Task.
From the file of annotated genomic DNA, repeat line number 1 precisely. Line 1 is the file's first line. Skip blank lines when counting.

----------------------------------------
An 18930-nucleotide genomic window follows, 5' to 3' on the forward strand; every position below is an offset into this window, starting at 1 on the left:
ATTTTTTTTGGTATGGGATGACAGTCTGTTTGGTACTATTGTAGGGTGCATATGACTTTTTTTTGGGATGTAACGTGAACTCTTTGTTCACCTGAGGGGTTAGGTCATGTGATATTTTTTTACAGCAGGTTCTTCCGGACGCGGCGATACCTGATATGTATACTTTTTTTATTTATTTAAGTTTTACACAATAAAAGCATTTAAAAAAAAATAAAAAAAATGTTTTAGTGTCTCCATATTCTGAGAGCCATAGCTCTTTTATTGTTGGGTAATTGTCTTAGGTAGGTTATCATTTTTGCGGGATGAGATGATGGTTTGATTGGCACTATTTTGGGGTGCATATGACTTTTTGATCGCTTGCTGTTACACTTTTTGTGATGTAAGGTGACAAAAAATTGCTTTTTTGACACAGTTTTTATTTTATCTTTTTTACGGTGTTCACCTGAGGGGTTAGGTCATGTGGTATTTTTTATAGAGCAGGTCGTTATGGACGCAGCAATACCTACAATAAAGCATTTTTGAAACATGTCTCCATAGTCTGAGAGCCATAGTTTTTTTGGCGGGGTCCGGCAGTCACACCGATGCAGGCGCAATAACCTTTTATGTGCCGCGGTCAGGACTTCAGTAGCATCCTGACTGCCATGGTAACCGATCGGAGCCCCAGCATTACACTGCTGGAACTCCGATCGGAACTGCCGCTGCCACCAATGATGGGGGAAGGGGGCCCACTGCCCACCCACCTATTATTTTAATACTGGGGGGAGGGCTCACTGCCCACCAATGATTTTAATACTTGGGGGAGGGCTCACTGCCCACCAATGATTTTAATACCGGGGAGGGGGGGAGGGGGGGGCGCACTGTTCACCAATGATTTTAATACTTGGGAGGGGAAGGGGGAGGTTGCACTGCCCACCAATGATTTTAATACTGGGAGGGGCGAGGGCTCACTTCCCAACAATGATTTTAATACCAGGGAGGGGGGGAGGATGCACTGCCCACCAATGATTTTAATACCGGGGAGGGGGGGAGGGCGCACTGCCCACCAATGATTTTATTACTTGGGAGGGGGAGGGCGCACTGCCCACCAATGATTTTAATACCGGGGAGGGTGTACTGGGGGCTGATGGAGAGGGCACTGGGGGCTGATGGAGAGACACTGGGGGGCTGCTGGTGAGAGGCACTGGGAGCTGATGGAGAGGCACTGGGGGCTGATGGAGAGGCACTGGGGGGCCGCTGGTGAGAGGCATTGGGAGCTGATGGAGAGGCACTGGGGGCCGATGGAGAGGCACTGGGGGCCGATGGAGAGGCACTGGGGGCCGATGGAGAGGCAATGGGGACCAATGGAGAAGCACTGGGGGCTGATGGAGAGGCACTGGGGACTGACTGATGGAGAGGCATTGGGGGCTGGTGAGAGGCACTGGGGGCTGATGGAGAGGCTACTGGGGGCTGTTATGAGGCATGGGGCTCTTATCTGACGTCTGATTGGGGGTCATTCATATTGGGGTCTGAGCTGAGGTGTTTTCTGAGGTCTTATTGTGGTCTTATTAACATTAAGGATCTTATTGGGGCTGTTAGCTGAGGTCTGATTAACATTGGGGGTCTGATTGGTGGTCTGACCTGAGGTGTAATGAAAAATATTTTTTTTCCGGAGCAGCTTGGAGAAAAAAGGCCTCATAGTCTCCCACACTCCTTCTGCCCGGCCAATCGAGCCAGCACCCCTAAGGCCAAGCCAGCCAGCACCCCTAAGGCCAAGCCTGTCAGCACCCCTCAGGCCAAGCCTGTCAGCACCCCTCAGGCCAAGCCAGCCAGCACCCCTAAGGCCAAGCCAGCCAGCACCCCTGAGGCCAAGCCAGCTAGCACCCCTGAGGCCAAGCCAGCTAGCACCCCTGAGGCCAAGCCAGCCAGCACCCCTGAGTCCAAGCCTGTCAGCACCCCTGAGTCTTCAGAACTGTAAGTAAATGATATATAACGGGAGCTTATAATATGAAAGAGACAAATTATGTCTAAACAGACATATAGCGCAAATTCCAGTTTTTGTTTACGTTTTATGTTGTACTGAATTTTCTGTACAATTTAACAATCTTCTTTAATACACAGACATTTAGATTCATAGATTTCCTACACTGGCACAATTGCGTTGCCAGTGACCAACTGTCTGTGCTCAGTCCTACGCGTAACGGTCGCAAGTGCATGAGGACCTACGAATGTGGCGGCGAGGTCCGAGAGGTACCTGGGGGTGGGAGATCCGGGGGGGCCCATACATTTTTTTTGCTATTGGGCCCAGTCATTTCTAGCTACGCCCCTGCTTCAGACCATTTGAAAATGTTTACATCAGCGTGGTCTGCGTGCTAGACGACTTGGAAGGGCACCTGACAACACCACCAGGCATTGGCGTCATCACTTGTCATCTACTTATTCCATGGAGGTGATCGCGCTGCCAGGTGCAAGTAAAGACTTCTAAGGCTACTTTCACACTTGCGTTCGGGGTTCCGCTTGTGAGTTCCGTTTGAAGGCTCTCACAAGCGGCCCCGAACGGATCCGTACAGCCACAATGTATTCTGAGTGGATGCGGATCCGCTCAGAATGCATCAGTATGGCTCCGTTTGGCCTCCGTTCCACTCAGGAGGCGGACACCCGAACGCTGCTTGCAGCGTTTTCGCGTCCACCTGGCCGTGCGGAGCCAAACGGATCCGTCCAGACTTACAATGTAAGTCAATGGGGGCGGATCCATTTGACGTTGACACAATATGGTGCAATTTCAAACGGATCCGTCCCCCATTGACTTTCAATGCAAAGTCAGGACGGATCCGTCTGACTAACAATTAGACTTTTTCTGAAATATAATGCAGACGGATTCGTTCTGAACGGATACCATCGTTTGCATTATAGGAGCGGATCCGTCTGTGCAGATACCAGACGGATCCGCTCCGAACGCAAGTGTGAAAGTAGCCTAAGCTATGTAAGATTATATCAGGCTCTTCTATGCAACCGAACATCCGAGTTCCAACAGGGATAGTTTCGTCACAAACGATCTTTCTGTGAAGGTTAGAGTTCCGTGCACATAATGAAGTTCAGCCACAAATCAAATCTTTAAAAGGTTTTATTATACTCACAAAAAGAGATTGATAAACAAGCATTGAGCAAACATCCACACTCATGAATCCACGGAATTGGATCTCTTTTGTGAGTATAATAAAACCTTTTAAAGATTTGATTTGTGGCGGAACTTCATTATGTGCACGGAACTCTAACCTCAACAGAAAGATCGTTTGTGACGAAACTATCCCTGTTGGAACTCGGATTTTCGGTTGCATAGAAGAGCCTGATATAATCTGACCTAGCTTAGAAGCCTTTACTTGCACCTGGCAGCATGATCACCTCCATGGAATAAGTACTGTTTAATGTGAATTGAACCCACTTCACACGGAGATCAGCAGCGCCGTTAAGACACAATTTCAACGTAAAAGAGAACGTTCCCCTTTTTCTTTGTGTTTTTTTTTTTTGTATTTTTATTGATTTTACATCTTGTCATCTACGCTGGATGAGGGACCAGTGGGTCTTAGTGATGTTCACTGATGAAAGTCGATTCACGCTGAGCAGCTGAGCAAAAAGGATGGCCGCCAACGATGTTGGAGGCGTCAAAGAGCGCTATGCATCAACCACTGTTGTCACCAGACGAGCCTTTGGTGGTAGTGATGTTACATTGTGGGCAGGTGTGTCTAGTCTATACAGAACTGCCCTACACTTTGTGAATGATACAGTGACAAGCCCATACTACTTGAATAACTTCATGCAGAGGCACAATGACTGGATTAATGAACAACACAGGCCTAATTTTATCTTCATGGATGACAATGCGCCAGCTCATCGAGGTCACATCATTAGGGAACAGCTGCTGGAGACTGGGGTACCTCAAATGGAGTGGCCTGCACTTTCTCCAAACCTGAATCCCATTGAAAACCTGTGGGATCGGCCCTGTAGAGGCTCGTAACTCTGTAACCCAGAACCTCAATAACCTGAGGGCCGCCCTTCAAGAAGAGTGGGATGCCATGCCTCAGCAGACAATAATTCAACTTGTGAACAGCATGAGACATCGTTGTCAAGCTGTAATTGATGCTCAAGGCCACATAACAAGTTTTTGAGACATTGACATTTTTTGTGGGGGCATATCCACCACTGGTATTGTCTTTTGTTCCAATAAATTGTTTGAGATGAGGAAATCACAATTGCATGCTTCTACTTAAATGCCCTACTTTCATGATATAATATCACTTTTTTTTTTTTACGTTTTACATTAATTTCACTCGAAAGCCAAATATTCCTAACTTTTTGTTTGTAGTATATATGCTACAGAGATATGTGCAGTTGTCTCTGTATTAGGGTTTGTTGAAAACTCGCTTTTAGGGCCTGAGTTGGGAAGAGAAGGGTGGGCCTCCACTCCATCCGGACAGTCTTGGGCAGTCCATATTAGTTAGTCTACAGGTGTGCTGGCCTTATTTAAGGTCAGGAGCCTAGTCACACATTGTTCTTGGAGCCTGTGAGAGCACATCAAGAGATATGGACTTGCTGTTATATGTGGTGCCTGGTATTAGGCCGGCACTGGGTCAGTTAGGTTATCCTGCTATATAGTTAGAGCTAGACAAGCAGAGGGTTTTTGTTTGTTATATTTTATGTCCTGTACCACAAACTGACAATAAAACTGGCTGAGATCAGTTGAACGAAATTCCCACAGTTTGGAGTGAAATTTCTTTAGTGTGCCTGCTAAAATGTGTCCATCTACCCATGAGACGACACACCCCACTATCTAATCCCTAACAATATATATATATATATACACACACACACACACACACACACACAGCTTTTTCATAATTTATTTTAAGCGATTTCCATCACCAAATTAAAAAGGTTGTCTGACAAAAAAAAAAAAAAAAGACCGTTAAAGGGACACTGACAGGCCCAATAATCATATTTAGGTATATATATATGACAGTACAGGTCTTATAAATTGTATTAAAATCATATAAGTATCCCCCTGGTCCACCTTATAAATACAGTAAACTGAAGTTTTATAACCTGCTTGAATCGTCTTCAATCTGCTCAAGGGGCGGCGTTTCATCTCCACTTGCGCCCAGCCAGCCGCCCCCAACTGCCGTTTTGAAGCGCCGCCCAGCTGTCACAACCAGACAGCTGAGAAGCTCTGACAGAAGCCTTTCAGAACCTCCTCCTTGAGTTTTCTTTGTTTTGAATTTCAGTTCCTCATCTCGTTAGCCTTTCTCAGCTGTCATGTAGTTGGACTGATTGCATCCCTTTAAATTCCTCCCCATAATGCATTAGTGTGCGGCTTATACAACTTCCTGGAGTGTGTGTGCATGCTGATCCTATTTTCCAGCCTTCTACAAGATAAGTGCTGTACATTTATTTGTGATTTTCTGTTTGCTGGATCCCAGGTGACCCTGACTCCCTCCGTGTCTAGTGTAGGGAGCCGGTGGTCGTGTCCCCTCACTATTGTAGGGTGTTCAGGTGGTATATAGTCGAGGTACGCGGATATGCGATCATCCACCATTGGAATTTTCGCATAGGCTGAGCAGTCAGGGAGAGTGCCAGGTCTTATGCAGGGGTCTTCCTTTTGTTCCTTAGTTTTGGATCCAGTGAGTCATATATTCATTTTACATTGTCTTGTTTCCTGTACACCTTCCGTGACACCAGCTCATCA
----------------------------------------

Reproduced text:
An 18930-nucleotide genomic window follows, 5' to 3' on the forward strand; every position below is an offset into this window, starting at 1 on the left: